4. moe. - Jazz Wank: From an old 1996 show, my only moe. before Karen and I went to moe.down on Labor Day weekend. moe. will definitely stick with a tune and explore it for 10, 20, 40 minutes at a time. This Jazz Wank is a bit more concise, clocking in at just over 5 minutes.
5. Steve Kimock - Improv #1: Steve is a stellar guitar player with his band. This is from a solo acoustic show, just him exploring. Some nice Zep-esque chords get pounded on in the middle of this piece.
6. Tim Reynolds - Jemez Rolling Waves: Following up on the acoustic guitar thing, here's a solo piece from the guy better known as the side man to Dave Matthews when Dave plays without his band. Personally, I'm a bigger fan of Reynolds than Matthews. But Dave certainly has good taste in friends.
7. Porcupine Tree - Sound of Muzak: Found these folks while reading reviews on amazon. Well structured songwriting.
8. Buckethead - Ghost: The softer side of the KFC bucket, kabuki-mask wearing artist known as Buckethead. His harder stuff is 80's metal style, very articulate, distorted, rocking.
9. Spacetime Continuum - Vertigo: Straying away from guitar-based rock, moving into electronica.
10. Miles Davis - So What: The classic track from the best-selling jazz album of all time. Staying on the mellow mood.
11. Sneaker Pimps - Velvet Divorce: Trying to seamlessly transition from jazz to electronica.
12. Vince Guraldi Trio - Greensleeves: OK, OK, so the track is really titled "What Child is This", off of the Charlie Brown Christmas album. But I prefer to think of this along the lines of Coltrane's interpretation of Greensleeves. Guraldi is amazing.
13. Theivery Corporation - Heaven's Gonna Burn Your Eyes: Going out on a mellow lounge note.
2. The Chapman Stick
Art rock—especially '80s-00s King Crimson—wouldn't be complete without the Chapman Stick, a combination guitar and bass that looks like a 2x4 and is played by tapping the strings with both hands. (Or with little drumsticks tied to your fingers, if you're Tony Levin.) Though its clean lines look best next to the stylishly bald and mustached Levin, it's forever connected to serious, ponytailed men like Trey Gunn, who look like they treat "picking" and "strumming" with a sniff of contempt. The Chapman Stick is also worn across the chest with the top resting on the player's shoulder, giving the impression that it's so precious, it needs to be cradled.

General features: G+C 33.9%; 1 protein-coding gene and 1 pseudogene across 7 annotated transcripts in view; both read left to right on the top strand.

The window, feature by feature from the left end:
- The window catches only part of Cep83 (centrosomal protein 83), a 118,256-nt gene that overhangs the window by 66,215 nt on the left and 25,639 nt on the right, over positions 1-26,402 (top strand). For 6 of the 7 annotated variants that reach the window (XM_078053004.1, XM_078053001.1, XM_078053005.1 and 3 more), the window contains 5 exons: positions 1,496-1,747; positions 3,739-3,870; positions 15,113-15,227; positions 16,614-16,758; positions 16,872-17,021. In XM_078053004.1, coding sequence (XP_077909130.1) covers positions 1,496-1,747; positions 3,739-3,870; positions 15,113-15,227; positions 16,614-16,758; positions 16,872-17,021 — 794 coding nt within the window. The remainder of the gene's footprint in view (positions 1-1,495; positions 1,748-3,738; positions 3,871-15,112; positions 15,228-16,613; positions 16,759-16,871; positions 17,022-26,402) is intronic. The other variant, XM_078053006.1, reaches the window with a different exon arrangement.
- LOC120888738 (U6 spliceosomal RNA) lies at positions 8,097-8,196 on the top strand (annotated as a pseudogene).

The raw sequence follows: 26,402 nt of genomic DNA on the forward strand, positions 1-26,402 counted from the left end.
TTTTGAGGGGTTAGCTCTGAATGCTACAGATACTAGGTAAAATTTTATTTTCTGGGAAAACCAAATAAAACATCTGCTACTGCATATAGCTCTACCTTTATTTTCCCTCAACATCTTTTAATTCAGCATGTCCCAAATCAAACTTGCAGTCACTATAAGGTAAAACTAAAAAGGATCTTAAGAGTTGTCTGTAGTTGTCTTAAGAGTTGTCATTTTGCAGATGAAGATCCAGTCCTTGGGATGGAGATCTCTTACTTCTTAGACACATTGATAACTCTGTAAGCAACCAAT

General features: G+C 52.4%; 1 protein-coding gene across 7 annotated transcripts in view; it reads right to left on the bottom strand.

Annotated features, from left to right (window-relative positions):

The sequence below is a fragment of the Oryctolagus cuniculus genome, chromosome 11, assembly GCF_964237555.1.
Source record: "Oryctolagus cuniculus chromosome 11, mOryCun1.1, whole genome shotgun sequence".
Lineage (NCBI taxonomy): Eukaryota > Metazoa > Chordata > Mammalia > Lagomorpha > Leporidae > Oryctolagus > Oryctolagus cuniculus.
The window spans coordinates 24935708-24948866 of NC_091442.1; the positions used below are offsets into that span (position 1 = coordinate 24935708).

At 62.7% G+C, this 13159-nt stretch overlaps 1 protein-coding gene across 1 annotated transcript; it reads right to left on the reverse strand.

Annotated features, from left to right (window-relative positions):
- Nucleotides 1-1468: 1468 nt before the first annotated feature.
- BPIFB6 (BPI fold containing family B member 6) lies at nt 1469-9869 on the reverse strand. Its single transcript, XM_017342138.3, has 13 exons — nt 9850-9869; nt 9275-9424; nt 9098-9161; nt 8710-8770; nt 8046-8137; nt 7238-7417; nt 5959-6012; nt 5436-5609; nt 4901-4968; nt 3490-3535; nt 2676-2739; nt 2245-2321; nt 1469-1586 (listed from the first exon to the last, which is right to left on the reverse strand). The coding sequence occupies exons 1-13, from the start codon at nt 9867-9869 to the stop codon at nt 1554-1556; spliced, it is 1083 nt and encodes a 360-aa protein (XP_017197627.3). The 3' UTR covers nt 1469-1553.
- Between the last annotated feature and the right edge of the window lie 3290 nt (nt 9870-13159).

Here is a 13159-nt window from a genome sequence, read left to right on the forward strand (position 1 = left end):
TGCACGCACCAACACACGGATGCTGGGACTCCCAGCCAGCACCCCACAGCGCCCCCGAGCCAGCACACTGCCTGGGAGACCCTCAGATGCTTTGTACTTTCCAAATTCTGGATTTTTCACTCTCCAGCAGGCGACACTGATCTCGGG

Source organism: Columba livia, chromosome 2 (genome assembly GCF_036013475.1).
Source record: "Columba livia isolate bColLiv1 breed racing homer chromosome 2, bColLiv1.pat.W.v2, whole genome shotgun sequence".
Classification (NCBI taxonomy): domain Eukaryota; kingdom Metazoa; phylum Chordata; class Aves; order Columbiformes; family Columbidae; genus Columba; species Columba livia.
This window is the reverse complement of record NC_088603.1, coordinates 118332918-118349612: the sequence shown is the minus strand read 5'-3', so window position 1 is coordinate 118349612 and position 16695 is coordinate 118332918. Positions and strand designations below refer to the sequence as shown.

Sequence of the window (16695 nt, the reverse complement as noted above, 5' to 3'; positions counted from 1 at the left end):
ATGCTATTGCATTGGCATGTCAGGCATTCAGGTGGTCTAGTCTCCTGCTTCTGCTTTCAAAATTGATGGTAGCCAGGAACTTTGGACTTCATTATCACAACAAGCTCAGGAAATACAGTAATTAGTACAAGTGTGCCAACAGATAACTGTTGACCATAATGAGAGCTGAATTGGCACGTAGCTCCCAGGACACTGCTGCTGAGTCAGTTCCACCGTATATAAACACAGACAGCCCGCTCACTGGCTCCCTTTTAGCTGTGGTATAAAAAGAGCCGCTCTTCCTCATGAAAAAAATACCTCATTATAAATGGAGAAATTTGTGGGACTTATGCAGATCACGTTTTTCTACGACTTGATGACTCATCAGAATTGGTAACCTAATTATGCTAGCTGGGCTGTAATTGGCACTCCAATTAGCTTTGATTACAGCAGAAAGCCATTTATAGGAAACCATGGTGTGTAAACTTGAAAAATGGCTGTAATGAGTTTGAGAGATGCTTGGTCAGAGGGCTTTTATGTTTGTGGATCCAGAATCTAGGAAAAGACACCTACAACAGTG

Who hasn't had a bad experience with a bagpipe? It's the loudest, most boorish acoustic instrument there is, whether it's outside, ruining a perfectly fine public park, or on a concert stage, where—as one example—the Battlefield Band wheels out its bagpiper with almost circus-like fanfare, like the audience is about to watch someone take a cannonball to the chest. The only safe place to use them is at funerals: That's the only time they don't think they're the guests of honor.
Here's another instrument I never heard of, but think sounds pretty damn cool:
1. The Eaton-Moog Multiple-Touch-Sensitive Keyboard
For years, prog rockers tainted Bob Moog's name by playing his keyboards while wearing in shiny silver capes, or standing in the orchestra pit at Rick Wakeman's King Arthur On Ice tour. But the late, legendary synth-maker wasn't immune to delusions of grandeur: In 1992, Moog and University of Chicago music prof John Eaton debuted a revolutionary new instrument: the Eaton-Moog Multiple-Touch-Sensitive Keyboard, sometimes called "The World's Most Sensitive Musical Instrument." Its 49 keys respond to five kinds of movement—from touch pressure to the way players roll their fingertips and slide them up and down the keys—to adjust the volume, vibrato, and pitch. Reportedly, the prototype sits in Eaton's attic, but the instrument never made it into production. Has anyone pitched it to Keith Emerson?They frequently mention Bob Moog, creator of the greatest synthesizer ever, the Mini Moog. Perhaps it's my preference for prog rock, as opposed to minimalist indie rock (definitely a staple of the writers of the AV Club).